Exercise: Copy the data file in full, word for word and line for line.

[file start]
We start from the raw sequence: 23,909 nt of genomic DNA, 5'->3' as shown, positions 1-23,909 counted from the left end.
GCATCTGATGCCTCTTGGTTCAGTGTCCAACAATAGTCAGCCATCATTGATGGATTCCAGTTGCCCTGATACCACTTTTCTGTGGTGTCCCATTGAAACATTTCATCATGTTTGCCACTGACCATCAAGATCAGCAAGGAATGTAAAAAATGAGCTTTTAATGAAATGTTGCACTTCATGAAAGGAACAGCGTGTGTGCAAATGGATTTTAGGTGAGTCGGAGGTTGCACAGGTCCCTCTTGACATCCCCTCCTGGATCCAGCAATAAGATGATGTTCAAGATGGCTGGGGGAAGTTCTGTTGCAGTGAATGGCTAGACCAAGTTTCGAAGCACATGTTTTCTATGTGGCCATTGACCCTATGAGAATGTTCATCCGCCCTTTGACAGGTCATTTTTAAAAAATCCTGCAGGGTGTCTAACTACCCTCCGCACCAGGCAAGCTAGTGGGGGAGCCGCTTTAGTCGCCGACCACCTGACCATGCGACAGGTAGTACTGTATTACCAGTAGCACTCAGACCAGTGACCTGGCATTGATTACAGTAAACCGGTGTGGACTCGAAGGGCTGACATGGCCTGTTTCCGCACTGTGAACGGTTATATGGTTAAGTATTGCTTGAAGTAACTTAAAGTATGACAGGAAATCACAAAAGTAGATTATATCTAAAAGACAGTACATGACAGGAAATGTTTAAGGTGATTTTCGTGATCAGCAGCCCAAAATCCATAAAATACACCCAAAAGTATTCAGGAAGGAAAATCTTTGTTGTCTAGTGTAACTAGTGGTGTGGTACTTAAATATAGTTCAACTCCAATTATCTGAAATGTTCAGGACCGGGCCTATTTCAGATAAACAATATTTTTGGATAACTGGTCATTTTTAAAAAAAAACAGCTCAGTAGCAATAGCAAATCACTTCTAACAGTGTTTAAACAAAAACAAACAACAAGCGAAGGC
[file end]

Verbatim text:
We start from the raw sequence: 23,909 nt of genomic DNA, 5'->3' as shown, positions 1-23,909 counted from the left end.
GCATCTGATGCCTCTTGGTTCAGTGTCCAACAATAGTCAGCCATCATTGATGGATTCCAGTTGCCCTGATACCACTTTTCTGTGGTGTCCCATTGAAACATTTCATCATGTTTGCCACTGACCATCAAGATCAGCAAGGAATGTAAAAAATGAGCTTTTAATGAAATGTTGCACTTCATGAAAGGAACAGCGTGTGTGCAAATGGATTTTAGGTGAGTCGGAGGTTGCACAGGTCCCTCTTGACATCCCCTCCTGGATCCAGCAATAAGATGATGTTCAAGATGGCTGGGGGAAGTTCTGTTGCAGTGAATGGCTAGACCAAGTTTCGAAGCACATGTTTTCTATGTGGCCATTGACCCTATGAGAATGTTCATCCGCCCTTTGACAGGTCATTTTTAAAAAATCCTGCAGGGTGTCTAACTACCCTCCGCACCAGGCAAGCTAGTGGGGGAGCCGCTTTAGTCGCCGACCACCTGACCATGCGACAGGTAGTACTGTATTACCAGTAGCACTCAGACCAGTGACCTGGCATTGATTACAGTAAACCGGTGTGGACTCGAAGGGCTGACATGGCCTGTTTCCGCACTGTGAACGGTTATATGGTTAAGTATTGCTTGAAGTAACTTAAAGTATGACAGGAAATCACAAAAGTAGATTATATCTAAAAGACAGTACATGACAGGAAATGTTTAAGGTGATTTTCGTGATCAGCAGCCCAAAATCCATAAAATACACCCAAAAGTATTCAGGAAGGAAAATCTTTGTTGTCTAGTGTAACTAGTGGTGTGGTACTTAAATATAGTTCAACTCCAATTATCTGAAATGTTCAGGACCGGGCCTATTTCAGATAAACAATATTTTTGGATAACTGGTCATTTTTAAAAAAAAACAGCTCAGTAGCAATAGCAAATCACTTCTAACAGTGTTTAAACAAAAACAAACAACAAGCGAAGGC